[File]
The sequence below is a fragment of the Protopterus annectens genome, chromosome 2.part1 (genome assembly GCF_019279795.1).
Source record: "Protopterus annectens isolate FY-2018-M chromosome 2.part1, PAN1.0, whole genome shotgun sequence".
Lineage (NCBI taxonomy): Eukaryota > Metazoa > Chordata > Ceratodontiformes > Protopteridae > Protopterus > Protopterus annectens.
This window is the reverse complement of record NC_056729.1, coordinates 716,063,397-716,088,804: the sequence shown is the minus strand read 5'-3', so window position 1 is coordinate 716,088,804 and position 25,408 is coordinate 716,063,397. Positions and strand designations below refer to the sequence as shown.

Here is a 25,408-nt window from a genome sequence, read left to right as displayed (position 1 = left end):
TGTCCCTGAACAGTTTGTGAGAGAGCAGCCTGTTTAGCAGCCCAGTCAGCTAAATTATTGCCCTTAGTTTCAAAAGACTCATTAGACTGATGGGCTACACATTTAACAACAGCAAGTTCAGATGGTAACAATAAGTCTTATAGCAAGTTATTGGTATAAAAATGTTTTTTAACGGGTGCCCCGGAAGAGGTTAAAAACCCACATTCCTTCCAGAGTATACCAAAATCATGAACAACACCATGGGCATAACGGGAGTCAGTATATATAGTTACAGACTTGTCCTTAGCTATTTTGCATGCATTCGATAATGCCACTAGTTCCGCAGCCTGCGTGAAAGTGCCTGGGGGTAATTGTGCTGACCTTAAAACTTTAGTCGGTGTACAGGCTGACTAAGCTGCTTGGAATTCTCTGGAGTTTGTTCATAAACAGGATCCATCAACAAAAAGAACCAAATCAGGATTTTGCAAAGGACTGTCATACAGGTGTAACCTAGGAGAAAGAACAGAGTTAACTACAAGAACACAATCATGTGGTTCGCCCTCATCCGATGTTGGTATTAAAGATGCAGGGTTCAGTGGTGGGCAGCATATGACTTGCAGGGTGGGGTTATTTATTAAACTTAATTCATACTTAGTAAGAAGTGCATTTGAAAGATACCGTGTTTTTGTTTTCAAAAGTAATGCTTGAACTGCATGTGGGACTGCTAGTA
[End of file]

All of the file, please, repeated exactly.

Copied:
The sequence below is a fragment of the Protopterus annectens genome, chromosome 2.part1 (genome assembly GCF_019279795.1).
Source record: "Protopterus annectens isolate FY-2018-M chromosome 2.part1, PAN1.0, whole genome shotgun sequence".
Lineage (NCBI taxonomy): Eukaryota > Metazoa > Chordata > Ceratodontiformes > Protopteridae > Protopterus > Protopterus annectens.
This window is the reverse complement of record NC_056729.1, coordinates 716,063,397-716,088,804: the sequence shown is the minus strand read 5'-3', so window position 1 is coordinate 716,088,804 and position 25,408 is coordinate 716,063,397. Positions and strand designations below refer to the sequence as shown.

Here is a 25,408-nt window from a genome sequence, read left to right as displayed (position 1 = left end):
TGTCCCTGAACAGTTTGTGAGAGAGCAGCCTGTTTAGCAGCCCAGTCAGCTAAATTATTGCCCTTAGTTTCAAAAGACTCATTAGACTGATGGGCTACACATTTAACAACAGCAAGTTCAGATGGTAACAATAAGTCTTATAGCAAGTTATTGGTATAAAAATGTTTTTTAACGGGTGCCCCGGAAGAGGTTAAAAACCCACATTCCTTCCAGAGTATACCAAAATCATGAACAACACCATGGGCATAACGGGAGTCAGTATATATAGTTACAGACTTGTCCTTAGCTATTTTGCATGCATTCGATAATGCCACTAGTTCCGCAGCCTGCGTGAAAGTGCCTGGGGGTAATTGTGCTGACCTTAAAACTTTAGTCGGTGTACAGGCTGACTAAGCTGCTTGGAATTCTCTGGAGTTTGTTCATAAACAGGATCCATCAACAAAAAGAACCAAATCAGGATTTTGCAAAGGACTGTCATACAGGTGTAACCTAGGAGAAAGAACAGAGTTAACTACAAGAACACAATCATGTGGTTCGCCCTCATCCGATGTTGGTATTAAAGATGCAGGGTTCAGTGGTGGGCAGCATATGACTTGCAGGGTGGGGTTATTTATTAAACTTAATTCATACTTAGTAAGAAGTGCATTTGAAAGATACCGTGTTTTTGTTTTCAAAAGTAATGCTTGAACTGCATGTGGGACTGCTAGTA